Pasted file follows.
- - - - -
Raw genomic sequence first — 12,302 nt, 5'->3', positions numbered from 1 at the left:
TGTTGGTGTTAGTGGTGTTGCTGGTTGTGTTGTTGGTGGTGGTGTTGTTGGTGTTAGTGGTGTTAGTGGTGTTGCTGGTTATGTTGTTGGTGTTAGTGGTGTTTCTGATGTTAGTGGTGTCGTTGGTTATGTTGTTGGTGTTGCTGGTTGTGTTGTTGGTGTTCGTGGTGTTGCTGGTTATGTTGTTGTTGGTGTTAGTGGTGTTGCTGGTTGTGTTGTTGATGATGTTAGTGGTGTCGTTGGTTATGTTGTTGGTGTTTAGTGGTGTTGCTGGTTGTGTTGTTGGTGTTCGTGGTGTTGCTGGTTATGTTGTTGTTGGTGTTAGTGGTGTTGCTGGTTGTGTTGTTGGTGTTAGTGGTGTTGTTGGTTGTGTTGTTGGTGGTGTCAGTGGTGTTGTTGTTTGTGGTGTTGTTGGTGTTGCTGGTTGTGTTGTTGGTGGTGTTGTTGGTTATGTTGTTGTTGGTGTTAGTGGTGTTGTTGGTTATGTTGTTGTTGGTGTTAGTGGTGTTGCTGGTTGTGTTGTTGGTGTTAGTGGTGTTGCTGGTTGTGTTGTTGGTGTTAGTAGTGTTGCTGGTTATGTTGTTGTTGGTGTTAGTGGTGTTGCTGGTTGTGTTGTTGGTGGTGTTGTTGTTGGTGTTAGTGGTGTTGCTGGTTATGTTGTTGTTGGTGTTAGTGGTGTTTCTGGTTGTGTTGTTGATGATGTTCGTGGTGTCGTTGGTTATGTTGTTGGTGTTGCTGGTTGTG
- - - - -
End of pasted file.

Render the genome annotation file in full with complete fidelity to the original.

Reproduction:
Raw genomic sequence first — 12,302 nt, 5'->3', positions numbered from 1 at the left:
TGTTGGTGTTAGTGGTGTTGCTGGTTGTGTTGTTGGTGGTGGTGTTGTTGGTGTTAGTGGTGTTAGTGGTGTTGCTGGTTATGTTGTTGGTGTTAGTGGTGTTTCTGATGTTAGTGGTGTCGTTGGTTATGTTGTTGGTGTTGCTGGTTGTGTTGTTGGTGTTCGTGGTGTTGCTGGTTATGTTGTTGTTGGTGTTAGTGGTGTTGCTGGTTGTGTTGTTGATGATGTTAGTGGTGTCGTTGGTTATGTTGTTGGTGTTTAGTGGTGTTGCTGGTTGTGTTGTTGGTGTTCGTGGTGTTGCTGGTTATGTTGTTGTTGGTGTTAGTGGTGTTGCTGGTTGTGTTGTTGGTGTTAGTGGTGTTGTTGGTTGTGTTGTTGGTGGTGTCAGTGGTGTTGTTGTTTGTGGTGTTGTTGGTGTTGCTGGTTGTGTTGTTGGTGGTGTTGTTGGTTATGTTGTTGTTGGTGTTAGTGGTGTTGTTGGTTATGTTGTTGTTGGTGTTAGTGGTGTTGCTGGTTGTGTTGTTGGTGTTAGTGGTGTTGCTGGTTGTGTTGTTGGTGTTAGTAGTGTTGCTGGTTATGTTGTTGTTGGTGTTAGTGGTGTTGCTGGTTGTGTTGTTGGTGGTGTTGTTGTTGGTGTTAGTGGTGTTGCTGGTTATGTTGTTGTTGGTGTTAGTGGTGTTTCTGGTTGTGTTGTTGATGATGTTCGTGGTGTCGTTGGTTATGTTGTTGGTGTTGCTGGTTGTG